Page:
ERIC Number: ED241849
Record Type: RIE
Publication Date: 1983-Jul
Reference Count: 0
Alcoholism: A Critique of the Tension Reduction Hypothesis Literature and the Reformulation of a Coping Model of Alcohol Consumption.
Although the Tension Reduction Hypothesis (TRH) of alcoholism has been the most popular explanation for alcohol abuse to date, the research addressing this model has provided tenuous support at best. In light of this contradictory support, a coping model of alcohol consumption is proposed. This model is based on the low self-image of alcoholic-prone subjects. Alcohol is hypothesized to serve as a palliative coping method of reducing the distress associated with stressful situations of a personal evaluative nature. This is thought to be accomplished via alcohol's ability to impair the processing of information regarding the self. Thus, behavior or performance in evaluative situations is no longer perceived as distressful since it is disassociated with self-image. This then negatively reinforces drinking behavior. Future implications of this model of alcoholism are discussed. (Author)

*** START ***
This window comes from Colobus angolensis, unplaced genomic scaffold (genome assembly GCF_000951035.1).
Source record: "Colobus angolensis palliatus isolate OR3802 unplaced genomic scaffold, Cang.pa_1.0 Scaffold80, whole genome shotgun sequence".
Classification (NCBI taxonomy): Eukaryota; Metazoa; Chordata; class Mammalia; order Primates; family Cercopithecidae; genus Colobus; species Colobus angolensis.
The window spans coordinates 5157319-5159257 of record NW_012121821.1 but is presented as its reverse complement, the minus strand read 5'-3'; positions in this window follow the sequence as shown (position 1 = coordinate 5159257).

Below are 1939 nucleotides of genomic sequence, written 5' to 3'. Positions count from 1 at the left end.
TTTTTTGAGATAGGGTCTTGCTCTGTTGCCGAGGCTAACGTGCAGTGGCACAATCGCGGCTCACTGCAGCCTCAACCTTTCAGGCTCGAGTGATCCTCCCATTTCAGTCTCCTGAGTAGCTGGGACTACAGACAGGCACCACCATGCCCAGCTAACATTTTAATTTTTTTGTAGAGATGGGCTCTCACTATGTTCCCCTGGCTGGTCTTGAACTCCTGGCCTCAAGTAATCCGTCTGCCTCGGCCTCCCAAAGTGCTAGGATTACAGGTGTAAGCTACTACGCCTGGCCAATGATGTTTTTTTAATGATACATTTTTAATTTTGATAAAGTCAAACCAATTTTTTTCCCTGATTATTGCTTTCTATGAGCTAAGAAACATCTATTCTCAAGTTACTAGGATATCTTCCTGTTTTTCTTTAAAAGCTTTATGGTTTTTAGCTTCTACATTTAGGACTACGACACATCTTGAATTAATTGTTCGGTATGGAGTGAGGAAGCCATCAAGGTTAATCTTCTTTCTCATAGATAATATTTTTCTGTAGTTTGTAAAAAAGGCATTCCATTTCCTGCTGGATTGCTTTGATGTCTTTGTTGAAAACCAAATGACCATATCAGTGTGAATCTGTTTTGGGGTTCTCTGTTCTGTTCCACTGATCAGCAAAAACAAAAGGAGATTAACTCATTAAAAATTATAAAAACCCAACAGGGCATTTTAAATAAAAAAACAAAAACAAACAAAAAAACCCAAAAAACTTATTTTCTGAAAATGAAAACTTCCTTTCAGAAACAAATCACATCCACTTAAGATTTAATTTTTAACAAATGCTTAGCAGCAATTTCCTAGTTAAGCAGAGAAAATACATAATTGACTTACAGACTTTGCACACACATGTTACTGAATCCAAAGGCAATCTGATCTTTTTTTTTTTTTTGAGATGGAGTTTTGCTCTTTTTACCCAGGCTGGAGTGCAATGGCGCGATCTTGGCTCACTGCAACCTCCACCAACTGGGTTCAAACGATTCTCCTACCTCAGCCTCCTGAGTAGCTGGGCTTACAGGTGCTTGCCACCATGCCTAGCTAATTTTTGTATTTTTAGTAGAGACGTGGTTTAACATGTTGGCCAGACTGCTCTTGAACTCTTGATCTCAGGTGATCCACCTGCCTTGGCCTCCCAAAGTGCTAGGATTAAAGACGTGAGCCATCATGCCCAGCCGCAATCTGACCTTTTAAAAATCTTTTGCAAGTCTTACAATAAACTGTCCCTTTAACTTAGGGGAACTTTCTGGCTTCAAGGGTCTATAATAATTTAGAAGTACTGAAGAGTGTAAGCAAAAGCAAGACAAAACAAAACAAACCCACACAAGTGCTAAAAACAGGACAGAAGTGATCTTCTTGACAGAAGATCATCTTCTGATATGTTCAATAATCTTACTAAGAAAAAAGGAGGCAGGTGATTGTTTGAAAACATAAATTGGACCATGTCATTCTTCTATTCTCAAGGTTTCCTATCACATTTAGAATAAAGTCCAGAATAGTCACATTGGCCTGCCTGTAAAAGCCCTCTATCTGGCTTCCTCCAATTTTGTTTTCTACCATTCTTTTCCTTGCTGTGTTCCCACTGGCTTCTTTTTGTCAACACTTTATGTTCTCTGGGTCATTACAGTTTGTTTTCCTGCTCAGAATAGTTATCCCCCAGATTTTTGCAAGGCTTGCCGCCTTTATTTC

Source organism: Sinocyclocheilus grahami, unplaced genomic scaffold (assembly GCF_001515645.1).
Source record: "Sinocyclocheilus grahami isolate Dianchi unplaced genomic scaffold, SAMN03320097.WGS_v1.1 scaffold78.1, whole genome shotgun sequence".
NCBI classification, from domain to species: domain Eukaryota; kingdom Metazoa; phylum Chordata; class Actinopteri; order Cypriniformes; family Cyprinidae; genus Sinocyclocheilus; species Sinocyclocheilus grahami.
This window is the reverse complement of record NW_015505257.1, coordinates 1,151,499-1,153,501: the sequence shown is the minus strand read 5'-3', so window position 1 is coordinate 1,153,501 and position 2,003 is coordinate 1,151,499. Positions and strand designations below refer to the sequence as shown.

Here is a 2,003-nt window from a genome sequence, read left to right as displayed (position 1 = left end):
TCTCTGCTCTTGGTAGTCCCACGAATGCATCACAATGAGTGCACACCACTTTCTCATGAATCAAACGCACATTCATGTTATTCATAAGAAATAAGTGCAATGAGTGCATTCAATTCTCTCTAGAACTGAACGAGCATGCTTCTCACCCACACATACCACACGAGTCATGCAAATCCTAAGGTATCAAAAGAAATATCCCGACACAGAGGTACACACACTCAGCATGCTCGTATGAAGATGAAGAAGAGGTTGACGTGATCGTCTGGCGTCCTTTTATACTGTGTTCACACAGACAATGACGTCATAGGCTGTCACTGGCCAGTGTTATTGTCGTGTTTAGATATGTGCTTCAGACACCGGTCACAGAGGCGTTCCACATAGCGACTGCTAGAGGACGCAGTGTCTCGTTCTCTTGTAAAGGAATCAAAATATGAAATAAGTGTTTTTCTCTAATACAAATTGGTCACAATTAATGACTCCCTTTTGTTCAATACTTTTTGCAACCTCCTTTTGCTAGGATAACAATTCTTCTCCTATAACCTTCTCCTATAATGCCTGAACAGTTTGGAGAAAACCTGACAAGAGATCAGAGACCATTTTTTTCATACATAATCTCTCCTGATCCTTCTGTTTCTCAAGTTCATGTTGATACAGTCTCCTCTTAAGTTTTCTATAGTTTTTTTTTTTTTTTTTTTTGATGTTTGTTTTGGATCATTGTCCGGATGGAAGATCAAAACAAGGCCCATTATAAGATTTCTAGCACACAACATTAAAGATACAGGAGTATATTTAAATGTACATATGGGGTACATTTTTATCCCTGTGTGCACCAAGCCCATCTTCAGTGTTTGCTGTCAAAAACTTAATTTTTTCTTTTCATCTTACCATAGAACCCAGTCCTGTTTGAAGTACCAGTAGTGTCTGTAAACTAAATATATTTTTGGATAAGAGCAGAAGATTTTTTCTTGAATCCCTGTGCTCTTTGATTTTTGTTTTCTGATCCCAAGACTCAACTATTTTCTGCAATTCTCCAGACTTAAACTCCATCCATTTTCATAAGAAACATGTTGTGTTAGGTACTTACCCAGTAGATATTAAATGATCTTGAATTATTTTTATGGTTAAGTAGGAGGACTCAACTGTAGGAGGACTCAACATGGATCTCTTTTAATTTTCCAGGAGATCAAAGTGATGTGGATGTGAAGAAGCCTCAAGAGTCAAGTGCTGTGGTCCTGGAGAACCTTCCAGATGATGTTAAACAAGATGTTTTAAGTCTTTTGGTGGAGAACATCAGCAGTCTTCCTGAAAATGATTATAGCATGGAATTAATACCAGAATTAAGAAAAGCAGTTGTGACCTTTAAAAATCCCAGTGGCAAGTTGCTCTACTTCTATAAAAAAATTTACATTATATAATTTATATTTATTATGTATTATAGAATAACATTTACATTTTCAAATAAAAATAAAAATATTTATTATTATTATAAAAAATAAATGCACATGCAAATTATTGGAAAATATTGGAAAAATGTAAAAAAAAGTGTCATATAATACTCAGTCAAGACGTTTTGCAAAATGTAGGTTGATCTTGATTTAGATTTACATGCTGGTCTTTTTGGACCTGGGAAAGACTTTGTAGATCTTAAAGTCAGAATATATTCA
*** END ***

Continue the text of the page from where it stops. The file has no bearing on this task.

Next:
Publication Type: Information Analyses; Opinion Papers; Speeches/Meeting Papers
Education Level: N/A
Authoring Institution: N/A
Note: Paper presented at the Annual Meeting of the Western Psychological Association (63rd, San Francisco, CA, April 6-10, 1983).